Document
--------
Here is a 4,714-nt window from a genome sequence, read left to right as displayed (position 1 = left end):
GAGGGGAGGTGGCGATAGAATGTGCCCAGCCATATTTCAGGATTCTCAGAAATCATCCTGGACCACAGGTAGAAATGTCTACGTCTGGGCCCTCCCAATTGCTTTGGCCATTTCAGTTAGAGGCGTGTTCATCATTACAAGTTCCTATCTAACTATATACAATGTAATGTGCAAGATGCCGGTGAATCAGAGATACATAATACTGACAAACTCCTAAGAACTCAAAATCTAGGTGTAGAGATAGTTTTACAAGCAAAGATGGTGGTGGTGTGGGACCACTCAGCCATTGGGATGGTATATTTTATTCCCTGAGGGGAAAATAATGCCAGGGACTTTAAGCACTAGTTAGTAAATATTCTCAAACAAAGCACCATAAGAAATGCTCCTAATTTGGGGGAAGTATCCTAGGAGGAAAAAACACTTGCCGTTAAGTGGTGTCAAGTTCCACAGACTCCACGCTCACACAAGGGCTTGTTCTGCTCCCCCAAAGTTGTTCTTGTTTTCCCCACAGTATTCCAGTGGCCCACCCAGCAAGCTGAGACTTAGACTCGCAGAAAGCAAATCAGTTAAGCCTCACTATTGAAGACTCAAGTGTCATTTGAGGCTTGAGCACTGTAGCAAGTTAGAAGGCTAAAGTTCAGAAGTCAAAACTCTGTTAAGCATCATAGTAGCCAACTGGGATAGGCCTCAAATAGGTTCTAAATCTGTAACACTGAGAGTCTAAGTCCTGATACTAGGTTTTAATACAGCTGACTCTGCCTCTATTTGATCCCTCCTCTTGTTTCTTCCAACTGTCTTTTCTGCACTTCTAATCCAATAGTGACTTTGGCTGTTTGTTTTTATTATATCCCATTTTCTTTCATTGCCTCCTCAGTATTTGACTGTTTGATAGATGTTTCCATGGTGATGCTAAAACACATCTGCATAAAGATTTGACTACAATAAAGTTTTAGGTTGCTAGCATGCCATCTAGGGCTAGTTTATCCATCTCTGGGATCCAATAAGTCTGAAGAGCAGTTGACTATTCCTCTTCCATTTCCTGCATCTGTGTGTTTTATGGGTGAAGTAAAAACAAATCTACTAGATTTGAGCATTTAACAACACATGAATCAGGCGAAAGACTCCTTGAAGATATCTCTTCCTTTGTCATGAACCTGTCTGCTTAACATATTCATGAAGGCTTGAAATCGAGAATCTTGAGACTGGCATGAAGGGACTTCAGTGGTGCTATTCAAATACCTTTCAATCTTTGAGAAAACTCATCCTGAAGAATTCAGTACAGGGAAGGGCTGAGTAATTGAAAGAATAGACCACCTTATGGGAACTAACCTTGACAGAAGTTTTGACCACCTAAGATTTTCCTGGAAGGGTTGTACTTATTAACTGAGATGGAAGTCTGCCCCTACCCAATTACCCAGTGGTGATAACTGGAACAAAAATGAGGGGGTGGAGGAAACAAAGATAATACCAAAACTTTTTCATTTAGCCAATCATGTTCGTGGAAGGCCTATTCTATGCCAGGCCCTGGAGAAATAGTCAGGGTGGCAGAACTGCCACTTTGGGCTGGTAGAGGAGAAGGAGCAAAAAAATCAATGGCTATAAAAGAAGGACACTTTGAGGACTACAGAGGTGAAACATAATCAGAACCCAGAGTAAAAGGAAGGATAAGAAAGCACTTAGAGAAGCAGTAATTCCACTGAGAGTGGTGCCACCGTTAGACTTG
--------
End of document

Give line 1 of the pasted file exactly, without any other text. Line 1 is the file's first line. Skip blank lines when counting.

Here is a 4,714-nt window from a genome sequence, read left to right as displayed (position 1 = left end):